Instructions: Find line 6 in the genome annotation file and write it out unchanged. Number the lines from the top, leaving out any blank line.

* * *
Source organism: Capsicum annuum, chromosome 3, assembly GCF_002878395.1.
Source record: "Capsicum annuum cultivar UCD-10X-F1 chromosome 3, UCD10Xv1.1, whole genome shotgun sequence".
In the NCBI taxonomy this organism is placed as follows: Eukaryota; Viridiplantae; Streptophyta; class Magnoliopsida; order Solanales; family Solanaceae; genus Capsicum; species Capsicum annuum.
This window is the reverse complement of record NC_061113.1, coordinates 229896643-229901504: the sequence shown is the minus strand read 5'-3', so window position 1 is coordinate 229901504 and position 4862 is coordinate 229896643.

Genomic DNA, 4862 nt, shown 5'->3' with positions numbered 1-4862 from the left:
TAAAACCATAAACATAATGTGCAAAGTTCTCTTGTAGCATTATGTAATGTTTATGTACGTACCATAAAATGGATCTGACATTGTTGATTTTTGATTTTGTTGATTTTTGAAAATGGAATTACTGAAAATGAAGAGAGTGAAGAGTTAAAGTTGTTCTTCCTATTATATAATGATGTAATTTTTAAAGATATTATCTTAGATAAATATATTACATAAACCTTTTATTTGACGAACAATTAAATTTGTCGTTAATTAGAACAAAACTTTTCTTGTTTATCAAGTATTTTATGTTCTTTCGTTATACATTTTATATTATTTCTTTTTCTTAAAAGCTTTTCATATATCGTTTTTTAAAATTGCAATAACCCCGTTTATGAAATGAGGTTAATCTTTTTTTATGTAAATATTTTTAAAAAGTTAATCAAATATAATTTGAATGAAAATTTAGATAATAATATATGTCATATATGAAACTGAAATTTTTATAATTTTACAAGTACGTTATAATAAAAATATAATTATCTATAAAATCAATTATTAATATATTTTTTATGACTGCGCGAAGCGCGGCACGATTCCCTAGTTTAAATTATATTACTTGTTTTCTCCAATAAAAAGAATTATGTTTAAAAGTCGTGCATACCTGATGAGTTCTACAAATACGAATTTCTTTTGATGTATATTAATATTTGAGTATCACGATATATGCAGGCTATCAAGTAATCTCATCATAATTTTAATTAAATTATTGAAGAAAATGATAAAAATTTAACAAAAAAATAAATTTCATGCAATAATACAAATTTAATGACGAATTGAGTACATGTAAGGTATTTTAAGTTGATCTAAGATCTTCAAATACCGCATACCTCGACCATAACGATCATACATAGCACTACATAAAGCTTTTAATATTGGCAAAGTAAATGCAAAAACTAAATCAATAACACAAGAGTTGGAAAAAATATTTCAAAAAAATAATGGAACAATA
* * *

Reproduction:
TAAAACCATAAACATAATGTGCAAAGTTCTCTTGTAGCATTATGTAATGTTTATGTACGTACCATAAAATGGATCTGACATTGTTGATTTTTGATTTTGTTGATTTTTGAAAATGGAATTACTGAAAATGAAGAGAGTGAAGAGTTAAAGTTGTTCTTCCTATTATATAATGATGTAATTTTTAAAGATATTATCTTAGATAAATATATTACATAAACCTTTTATTTGACGAACAATTAAATTTGTCGTTAATTAGAACAAAACTTTTCTTGTTTATCAAGTATTTTATGTTCTTTCGTTATACATTTTATATTATTTCTTTTTCTTAAAAGCTTTTCATATATCGTTTTTTAAAATTGCAATAACCCCGTTTATGAAATGAGGTTAATCTTTTTTTATGTAAATATTTTTAAAAAGTTAATCAAATATAATTTGAATGAAAATTTAGATAATAATATATGTCATATATGAAACTGAAATTTTTATAATTTTACAAGTACGTTATAATAAAAATATAATTATCTATAAAATCAATTATTAATATATTTTTTATGACTGCGCGAAGCGCGGCACGATTCCCTAGTTTAAATTATATTACTTGTTTTCTCCAATAAAAAGAATTATGTTTAAAAGTCGTGCATACCTGATGAGTTCTACAAATACGAATTTCTTTTGATGTATATTAATATTTGAGTATCACGATATATGCAGGCTATCAAGTAATCTCATCATAATTTTAATTAAATTATTGAAGAAAATGATAAAAATTTAACAAAAAAATAAATTTCATGCAATAATACAAATTTAATGACGAATTGAGTACATGTAAGGTATTTTAAGTTGATCTAAGATCTTCAAATACCGCATACCTCGACCATAACGATCATACATAGCACTACATAAAGCTTTTAATATTGGCAAAGTAAATGCAAAAACTAAATCAATAACACAAGAGTTGGAAAAAATATTTCAAAAAAATAATGGAACAATA